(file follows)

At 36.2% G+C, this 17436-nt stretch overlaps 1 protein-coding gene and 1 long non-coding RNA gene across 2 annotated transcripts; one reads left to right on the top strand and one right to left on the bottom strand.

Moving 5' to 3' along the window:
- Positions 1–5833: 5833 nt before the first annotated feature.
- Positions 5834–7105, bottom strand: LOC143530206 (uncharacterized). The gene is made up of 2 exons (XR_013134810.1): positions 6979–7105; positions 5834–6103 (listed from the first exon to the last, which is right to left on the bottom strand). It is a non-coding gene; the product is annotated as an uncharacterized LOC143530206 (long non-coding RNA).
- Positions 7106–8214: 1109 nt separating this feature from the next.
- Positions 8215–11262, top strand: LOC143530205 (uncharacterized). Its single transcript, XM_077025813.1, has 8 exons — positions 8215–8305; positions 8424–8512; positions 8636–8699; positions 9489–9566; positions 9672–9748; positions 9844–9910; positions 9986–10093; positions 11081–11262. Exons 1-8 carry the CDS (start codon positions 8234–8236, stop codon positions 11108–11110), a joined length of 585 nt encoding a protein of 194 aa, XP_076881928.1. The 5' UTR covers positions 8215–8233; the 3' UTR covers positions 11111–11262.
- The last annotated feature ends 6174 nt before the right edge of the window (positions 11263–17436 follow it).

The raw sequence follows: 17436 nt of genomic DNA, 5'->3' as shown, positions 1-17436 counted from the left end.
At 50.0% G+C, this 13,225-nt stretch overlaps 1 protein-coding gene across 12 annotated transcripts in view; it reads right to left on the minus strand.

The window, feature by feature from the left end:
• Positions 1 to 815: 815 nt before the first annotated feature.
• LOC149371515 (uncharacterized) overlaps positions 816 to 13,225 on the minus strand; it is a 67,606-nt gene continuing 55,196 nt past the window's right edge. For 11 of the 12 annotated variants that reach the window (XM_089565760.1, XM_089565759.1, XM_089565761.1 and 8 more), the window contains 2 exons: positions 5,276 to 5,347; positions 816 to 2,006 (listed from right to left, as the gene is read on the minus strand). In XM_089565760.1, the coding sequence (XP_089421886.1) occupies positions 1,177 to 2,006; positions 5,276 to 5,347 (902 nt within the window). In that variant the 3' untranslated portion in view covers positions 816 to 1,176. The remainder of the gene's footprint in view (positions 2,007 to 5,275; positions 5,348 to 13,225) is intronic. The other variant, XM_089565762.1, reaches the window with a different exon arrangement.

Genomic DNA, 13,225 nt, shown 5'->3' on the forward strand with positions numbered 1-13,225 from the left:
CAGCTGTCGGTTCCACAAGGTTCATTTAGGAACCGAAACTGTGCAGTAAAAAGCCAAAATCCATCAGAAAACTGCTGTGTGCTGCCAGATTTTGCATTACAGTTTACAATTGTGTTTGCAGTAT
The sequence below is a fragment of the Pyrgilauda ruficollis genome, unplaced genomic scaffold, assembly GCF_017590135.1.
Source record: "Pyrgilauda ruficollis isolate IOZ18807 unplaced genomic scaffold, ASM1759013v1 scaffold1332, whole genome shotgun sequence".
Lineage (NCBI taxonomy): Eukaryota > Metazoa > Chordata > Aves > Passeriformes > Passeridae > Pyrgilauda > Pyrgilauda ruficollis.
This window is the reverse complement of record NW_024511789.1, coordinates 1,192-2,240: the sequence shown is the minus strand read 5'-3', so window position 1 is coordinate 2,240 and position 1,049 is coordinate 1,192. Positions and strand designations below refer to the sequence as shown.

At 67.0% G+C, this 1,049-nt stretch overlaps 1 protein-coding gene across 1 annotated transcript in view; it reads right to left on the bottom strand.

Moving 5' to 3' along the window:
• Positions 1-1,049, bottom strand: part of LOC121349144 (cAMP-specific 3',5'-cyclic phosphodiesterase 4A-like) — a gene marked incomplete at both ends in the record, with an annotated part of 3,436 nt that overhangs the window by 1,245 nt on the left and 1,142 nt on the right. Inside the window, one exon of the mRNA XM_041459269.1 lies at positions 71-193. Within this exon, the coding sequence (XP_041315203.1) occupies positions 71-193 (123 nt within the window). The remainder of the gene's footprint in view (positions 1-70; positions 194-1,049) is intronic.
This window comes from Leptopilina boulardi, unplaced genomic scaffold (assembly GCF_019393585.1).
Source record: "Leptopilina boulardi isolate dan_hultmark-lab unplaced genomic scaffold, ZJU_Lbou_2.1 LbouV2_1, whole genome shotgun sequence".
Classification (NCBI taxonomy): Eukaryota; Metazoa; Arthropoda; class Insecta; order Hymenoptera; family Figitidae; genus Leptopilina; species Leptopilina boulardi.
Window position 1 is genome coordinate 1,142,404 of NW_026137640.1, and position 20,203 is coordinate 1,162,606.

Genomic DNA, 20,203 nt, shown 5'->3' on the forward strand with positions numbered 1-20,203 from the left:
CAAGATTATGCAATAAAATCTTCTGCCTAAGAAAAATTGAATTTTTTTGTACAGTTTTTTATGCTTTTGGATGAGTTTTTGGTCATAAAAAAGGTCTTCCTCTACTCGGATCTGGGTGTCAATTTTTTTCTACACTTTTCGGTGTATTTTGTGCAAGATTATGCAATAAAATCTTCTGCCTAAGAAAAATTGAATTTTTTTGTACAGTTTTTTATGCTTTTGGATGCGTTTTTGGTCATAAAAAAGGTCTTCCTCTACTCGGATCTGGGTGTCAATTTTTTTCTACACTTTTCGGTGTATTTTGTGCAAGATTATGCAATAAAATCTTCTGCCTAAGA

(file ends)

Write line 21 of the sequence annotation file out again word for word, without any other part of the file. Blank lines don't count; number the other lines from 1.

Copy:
• Positions 1-1,049, bottom strand: part of LOC121349144 (cAMP-specific 3',5'-cyclic phosphodiesterase 4A-like) — a gene marked incomplete at both ends in the record, with an annotated part of 3,436 nt that overhangs the window by 1,245 nt on the left and 1,142 nt on the right. Inside the window, one exon of the mRNA XM_041459269.1 lies at positions 71-193. Within this exon, the coding sequence (XP_041315203.1) occupies positions 71-193 (123 nt within the window). The remainder of the gene's footprint in view (positions 1-70; positions 194-1,049) is intronic.